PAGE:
For those of you that have just finished their fiscal year in January, it is that time of year again. The Annual Performance Review is something that you either dread (both as an employee or employer), or look forward to. The way you feel about the upcoming performance review may reflect how well of a Performance Management System your company maintains.
This is the first of a four-part Performance Appraisals Series covering the following topics:
- Are Performance Reviews Still Worth It?
- Delivering an Effective Performance Review
- How to Prepare for Your Own Performance Review
- Case Study – The Cost of Leaders Being Dishonest about Performance.
Companies like Accenture, Adobe and Gap are moving away from annual review and focusing on other methods to evaluate their workforce. In 2015, several other companies followed suit. The main problem with Performance Reviews is when they become the main source of communication between leader and subordinate.
How many times have you given an employee feedback about a competency or result that needed improvement, only to stare into the eyes of someone who looked surprised? If this has ever happened, especially if it has happened more than once, then you might want to rethink how you give feedback on performance. The main flaw is not in the review process itself but in the subsequent follow-up after. It is when managers rely on this one time a year review to give feedback on results and set expectations for the upcoming year, where they fail their employees.
The best feedback managers can give are real examples, both good and bad—but with the lapse in time from the event occurring to the annual review, the feedback becomes broader and less detailed,” explains Claire Bissot, HR consulting business development manager at CBIZ, a firm that helps businesses better manage finances and employees.
Effective Performance Appraisals are About:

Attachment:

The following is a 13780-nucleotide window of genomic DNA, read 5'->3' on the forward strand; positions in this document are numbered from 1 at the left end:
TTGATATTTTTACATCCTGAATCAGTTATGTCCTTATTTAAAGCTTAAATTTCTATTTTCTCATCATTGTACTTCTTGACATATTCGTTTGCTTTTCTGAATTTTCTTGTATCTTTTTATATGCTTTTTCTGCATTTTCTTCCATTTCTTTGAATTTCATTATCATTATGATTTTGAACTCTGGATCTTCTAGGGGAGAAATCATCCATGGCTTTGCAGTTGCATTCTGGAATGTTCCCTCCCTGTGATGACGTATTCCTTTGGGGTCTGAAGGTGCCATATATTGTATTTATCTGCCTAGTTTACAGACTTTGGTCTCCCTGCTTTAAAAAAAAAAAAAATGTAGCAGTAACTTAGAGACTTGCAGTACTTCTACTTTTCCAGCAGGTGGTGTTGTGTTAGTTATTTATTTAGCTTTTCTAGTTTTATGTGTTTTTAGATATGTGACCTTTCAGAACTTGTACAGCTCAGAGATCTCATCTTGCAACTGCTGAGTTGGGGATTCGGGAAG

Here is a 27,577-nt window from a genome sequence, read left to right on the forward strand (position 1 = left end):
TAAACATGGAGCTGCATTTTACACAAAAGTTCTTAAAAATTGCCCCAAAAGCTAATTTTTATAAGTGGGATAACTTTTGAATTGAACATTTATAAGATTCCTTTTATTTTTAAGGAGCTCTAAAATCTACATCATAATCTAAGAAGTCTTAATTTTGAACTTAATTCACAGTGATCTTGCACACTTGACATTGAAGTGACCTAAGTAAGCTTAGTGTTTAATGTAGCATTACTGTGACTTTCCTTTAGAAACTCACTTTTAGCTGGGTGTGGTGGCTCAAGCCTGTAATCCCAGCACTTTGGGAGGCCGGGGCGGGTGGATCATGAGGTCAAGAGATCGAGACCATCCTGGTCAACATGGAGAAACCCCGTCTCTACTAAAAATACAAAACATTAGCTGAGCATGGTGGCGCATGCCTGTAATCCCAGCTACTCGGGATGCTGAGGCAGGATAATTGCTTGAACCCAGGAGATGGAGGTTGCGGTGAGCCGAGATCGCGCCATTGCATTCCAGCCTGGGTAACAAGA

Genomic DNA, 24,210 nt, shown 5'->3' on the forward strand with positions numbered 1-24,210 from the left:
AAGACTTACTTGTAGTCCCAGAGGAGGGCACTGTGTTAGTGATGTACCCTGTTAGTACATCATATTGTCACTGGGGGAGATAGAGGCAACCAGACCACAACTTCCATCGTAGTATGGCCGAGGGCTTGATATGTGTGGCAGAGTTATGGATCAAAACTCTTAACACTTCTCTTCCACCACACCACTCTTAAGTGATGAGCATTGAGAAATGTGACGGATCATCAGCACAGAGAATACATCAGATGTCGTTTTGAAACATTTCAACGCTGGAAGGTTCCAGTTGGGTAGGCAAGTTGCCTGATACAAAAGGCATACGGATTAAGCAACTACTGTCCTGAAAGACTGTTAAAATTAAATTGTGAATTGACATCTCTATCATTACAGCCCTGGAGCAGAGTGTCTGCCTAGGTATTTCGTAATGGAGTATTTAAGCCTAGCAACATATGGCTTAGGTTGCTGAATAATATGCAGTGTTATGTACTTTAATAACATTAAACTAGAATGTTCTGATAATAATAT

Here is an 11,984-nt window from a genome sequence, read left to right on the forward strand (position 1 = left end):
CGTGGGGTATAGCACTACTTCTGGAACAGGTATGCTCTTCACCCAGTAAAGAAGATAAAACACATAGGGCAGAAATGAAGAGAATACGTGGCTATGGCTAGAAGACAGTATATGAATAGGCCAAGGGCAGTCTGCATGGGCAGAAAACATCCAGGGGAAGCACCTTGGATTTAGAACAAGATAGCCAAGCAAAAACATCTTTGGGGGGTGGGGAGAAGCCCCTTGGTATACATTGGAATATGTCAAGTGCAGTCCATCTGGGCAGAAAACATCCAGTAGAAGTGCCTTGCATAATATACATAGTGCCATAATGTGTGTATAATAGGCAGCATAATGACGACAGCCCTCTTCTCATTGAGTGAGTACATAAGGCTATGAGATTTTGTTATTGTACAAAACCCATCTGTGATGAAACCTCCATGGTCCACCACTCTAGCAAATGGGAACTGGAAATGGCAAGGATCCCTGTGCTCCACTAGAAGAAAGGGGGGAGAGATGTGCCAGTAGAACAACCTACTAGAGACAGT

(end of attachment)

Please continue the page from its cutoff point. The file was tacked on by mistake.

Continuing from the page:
One of the goals of a performance review is to recognize great results and behaviors throughout the year. It is also about determining areas that the employee needs to improve on to further develop the competencies required to perform the job. When both these objectives are combined together, the result is an increase in performance.
How these competencies get measured has been a subject of debate for many years. A popular measure of performance is what is known as, “the merit system”.
Here is an excerpt from the book, “The Merit System: The Annual Appraisal: Destroyer of People by W. Edwards Deming.
“The merit rating nourishes short-term performance, annihilates long-term planning, builds fear, demolishes teamwork, [and] nourishes rivalry and politics. It leaves people bitter, crushed, bruised, battered, desolate, despondent, dejected, feeling inferior, some even depressed, unfit for work for weeks after receipt of rating, unable to comprehend why they are inferior. It is unfair, as it ascribes to the people in a group differences that may be caused totally by the system that they work in.” – W. Edwards Deming “The Merit System: The Annual Appraisal: Destroyer of People
A little extreme? Maybe. It probably depends on who you talk to. Is the report card system the best way to evaluate your team? Everywhere I have worked, they measured performance based on a rating scale from 1-4, or 1-5. A 3 is On Target, which is supposed to mean that you are meeting expectations. However, there is always a percentage of people who feels disappointed with what they deem as being rated “average”.
How can you drive results? Celebrate the Wins and coach and support the misses. Make it about that and not the “number” itself.
Setting Clear Expectations
At the end of the review, it should be clear as to which direction your employee needs to go. The objective is to create the map that should guide her throughout the year. This map, should also display where the pit stops are. These pit stops represent the touch bases and development conversations that will be scheduled throughout the year, to measure performance and follow-up on the goals set out at the beginning of the year.
[tweetthis]“High expectations are the key to everything.” – Sam Walton[/tweetthis]
Employee development is a partnership between the leader and his direct report. It is not a 50-50 effort; it is a 100% – 100% effort. Both parties must equally commit fully to the development process. An ongoing performance management process builds the connection and relationship between leader and team member. It also increases the employee’s level of engagement.
“In many ways, effective communication begins with mutual respect, communication that inspires, and encourages others to do their best.”– Zig Ziglar
[tweetthis]”The goal is to provide inspiring information that moves people to action.”- Guy Kawasaki[/tweetthis]
In my next post, “Delivering an Effective Performance Review”, I will review the key steps to improving the review process.
If there is any subject that you would like that I cover further, send me an email and I would be glad to review it.
If you are looking for some key phrases to help you in delivering a great review, Click Here to Download
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